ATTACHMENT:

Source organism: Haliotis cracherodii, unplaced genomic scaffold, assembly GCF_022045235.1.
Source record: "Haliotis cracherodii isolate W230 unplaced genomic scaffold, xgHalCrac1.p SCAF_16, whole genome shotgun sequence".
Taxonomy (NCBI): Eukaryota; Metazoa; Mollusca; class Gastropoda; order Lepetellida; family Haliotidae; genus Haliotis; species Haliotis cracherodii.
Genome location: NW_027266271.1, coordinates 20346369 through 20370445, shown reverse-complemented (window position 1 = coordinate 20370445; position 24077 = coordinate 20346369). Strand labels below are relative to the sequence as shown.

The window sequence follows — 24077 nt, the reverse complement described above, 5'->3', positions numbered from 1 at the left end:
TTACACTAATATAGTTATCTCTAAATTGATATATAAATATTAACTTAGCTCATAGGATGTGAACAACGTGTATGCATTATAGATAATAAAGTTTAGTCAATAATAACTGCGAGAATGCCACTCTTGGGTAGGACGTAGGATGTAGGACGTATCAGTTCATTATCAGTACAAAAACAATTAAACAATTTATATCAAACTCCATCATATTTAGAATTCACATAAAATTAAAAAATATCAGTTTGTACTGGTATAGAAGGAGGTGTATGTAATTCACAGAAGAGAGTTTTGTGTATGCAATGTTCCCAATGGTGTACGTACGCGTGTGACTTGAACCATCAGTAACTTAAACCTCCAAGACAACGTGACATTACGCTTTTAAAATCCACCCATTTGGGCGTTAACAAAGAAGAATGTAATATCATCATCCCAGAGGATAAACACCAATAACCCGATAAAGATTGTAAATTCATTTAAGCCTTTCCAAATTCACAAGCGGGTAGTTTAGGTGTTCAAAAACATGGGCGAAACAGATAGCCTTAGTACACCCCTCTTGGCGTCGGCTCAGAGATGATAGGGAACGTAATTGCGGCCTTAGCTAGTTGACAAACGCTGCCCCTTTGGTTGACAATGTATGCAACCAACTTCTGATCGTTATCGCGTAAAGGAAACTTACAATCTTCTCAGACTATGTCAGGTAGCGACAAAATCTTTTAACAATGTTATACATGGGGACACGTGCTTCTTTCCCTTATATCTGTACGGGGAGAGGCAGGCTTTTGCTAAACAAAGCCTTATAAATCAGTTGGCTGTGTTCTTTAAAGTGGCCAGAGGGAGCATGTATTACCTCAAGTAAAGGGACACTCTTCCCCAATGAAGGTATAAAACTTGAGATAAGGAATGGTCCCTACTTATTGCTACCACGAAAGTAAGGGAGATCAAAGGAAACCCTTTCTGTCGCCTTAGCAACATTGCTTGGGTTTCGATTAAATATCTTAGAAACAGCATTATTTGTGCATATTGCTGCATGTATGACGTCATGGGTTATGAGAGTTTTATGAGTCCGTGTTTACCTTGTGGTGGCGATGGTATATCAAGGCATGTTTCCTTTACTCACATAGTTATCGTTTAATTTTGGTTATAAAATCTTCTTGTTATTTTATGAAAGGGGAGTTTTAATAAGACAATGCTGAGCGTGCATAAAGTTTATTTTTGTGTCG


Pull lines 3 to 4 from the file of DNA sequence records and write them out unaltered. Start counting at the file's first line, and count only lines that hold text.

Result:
Taxonomy (NCBI): Eukaryota; Metazoa; Mollusca; class Gastropoda; order Lepetellida; family Haliotidae; genus Haliotis; species Haliotis cracherodii.
Genome location: NW_027266271.1, coordinates 20346369 through 20370445, shown reverse-complemented (window position 1 = coordinate 20370445; position 24077 = coordinate 20346369). Strand labels below are relative to the sequence as shown.